“Let’s Talk About It, Oklahoma” Series at Oklahoma City University, Spring 2016
America’s sense of baseball has been called “an enduring public trust”—and the richness, breadth, and depth of literature written about the sport reflect just that. From its inception, this absolutely American sport has fueled our American dreams. LeAnne Howe’s novel slides into and out of two principal worlds—the Indian Territory baseball leagues of pre-statehood Oklahoma and an Ada nursing home in the late 1960s. In W.P. Kinsella’s Shoeless Joe, the basis for the famed 1989 film Field of Dreams, a long-deceased Shoeless Jackson appears in an Iowa cornfield to play ball with other spirit players. In Bang the Drum Slowly, Mark Harris develops the friendship between Henry Wiggin, a pitcher and the narrator of the story, and Bruce Pearson, a somewhat limited catcher. In his non-fiction book The Boys of Summer, Roger Kahn conjures Ebbets Field and the Brooklyn Dodger world of Jackie Robinson and other greats during America’s efforts to awaken to racial prejudice. In her memoir, historian Doris Kearns Goodwin’s turf captures post-WWII life in Brooklyn, a world of the small corner grocery and neighborhoods so close that they operated more like family institutions. These three novels, a work of non-fiction, and a memoir are framed by the game of baseball; through the common territory of the diamond on which these human dramas are played, they accomplish a great deal more in chronicling American dreamers and showing us how to live our lives authentically. Are you interested in exploring and discussing five good reads that dramatize problematic historical issues and personal relationships through the game of sports? Do you want to rediscover the joys of experiencing our humanity and national identities through a national form of play? If any of these questions interest you, opportunity awaits. If you want to be active in this exploration, please join us for this “Let’s Talk About It, Oklahoma” reading and discussion program. Books are available for those who converge with us actively and are present throughout the series so we can better understand who we are as a nation.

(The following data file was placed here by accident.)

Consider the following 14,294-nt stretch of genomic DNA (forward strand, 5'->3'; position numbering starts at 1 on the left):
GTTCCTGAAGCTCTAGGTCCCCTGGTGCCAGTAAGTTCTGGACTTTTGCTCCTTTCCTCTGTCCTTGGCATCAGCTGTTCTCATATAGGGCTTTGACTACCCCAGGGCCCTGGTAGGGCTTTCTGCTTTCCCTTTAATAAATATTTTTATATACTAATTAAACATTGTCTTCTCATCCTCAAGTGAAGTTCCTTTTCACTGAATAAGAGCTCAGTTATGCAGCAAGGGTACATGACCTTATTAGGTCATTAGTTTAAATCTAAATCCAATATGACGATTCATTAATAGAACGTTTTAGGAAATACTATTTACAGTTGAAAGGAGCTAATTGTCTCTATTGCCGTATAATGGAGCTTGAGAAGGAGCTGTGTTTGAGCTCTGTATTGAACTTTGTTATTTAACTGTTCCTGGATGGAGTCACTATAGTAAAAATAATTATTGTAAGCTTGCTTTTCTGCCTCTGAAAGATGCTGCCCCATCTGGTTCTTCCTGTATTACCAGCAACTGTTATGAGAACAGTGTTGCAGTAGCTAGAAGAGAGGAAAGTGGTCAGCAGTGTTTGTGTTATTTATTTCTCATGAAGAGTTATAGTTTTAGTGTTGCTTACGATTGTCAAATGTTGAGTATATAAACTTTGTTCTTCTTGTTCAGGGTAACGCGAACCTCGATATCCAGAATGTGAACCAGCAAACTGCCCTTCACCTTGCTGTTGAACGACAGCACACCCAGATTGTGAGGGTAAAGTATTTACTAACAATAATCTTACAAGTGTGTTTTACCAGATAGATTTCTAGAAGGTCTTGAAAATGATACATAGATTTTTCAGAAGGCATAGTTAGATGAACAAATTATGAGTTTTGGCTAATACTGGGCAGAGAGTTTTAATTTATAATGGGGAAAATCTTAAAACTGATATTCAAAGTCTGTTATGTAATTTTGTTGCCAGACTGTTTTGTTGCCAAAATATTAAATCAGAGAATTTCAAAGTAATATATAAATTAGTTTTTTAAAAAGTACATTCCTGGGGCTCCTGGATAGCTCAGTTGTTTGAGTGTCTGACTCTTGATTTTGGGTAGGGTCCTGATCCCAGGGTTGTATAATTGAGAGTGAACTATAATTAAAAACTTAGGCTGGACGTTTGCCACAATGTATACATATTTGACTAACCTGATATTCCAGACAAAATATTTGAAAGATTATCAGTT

Oklahoma City University invites participants to make these books come alive in the readings of this five-part series. At each session, a Humanities scholar will make a 35-45 minute presentation on the book in the context of the theme. Small group discussion will follow with experienced discussion leaders. At the end, everyone will come together for a brief wrap-up. Anyone interested in participating by attending the sessions is encouraged to pre-register and borrow the reading selections by calling Harbour Winn at 208-5472, emailing him at firstname.lastname@example.org, or dropping by the Dulaney-Browne Library, Room 211 or 207. (Note the offices are located in the five-story building southwest of Walker Center.) Information also at the Center for Interpersonal Studies through Film & Literature’s website: www.okcu.edu/film-lit/
The series will be held in Walker Center, Room 151, on the Oklahoma City University campus from 7:00 to 9:00 PM on Tuesdays, beginning January 12 and continuing on alternate Tuesdays through March 8. Books, services, and other materials for this series of programs are provided by Let’s Talk About It, Oklahoma, a project of the Oklahoma Humanities Council with funding from the National Endowment for the Humanities.
READINGS AND DATES: Winter 2016
January 12, 2016 Milko Kings: An Indian Baseball Story, by LeAnne Howe
For the Choctaws the timeless game of baseball is exactly that—a game without the constraints of time, a game that connects and enables intertribal diplomacy. Lena Coulter, a journalist, returns to Oklahoma to restore her grandmother’s home but soon searches for her family history and her sense of self as a Choctaw. Interwoven with both fiction and historical fact, the world of dreams intersects with and informs what we call history. Dr. Karen Youmans
January 26, 2016 Shoeless Joe, by W. P. Kinsella
Kinsella incorporates the 1919 Black Sox Scandal with the ghost of Shoeless Jackson returning to an Iowa cornfield to play ball with other long-dead historical figures. Along the way, the protagonist kidnaps author J.D. Salinger and builds a ballpark on his land in response to magical messages: “If you build it, they will come.” Robert Roensch, MFA
February 9, 2016 Bang the Drum Slowly, by Mark Harris
The novel celebrates the relationship between two players in baseball and in life as it captures the roughness, tenderness, and black humor of the lives of pros. It is an understated meditation on life, friendship, love, loyalty, and mortality—qualities which make any challenge in life bearable. Dr. Harbour Winn
February 23, 2016 The Boys of Summer, by Roger Khan Kahn
presents the Brooklyn Dodgers from their glory days to past their prime: the breaking of the color line, player vets marred and matured by WW II, blue-collar families where hard work keyed survival, people driven to succeed sometimes almost mystically, graying men past their prime with some suffering bad health or the death of loved ones. Kahn: “A book about time and what time does to all of us.” Dr. Paul Lehman
March 8, 2016 Wait Till Next Year, by Doris Kearns Goodwin
In her memoir about her girlhood as an avid Brooklyn Dodger fan with her father, famed historian Goodwin also describes events taking place in her hometown and across the nation: the polio scare, the Army-McCarthy hearings, the quiet mood of the 1950s, and her life as a devoted Catholic. Dr. Lloyd Musselman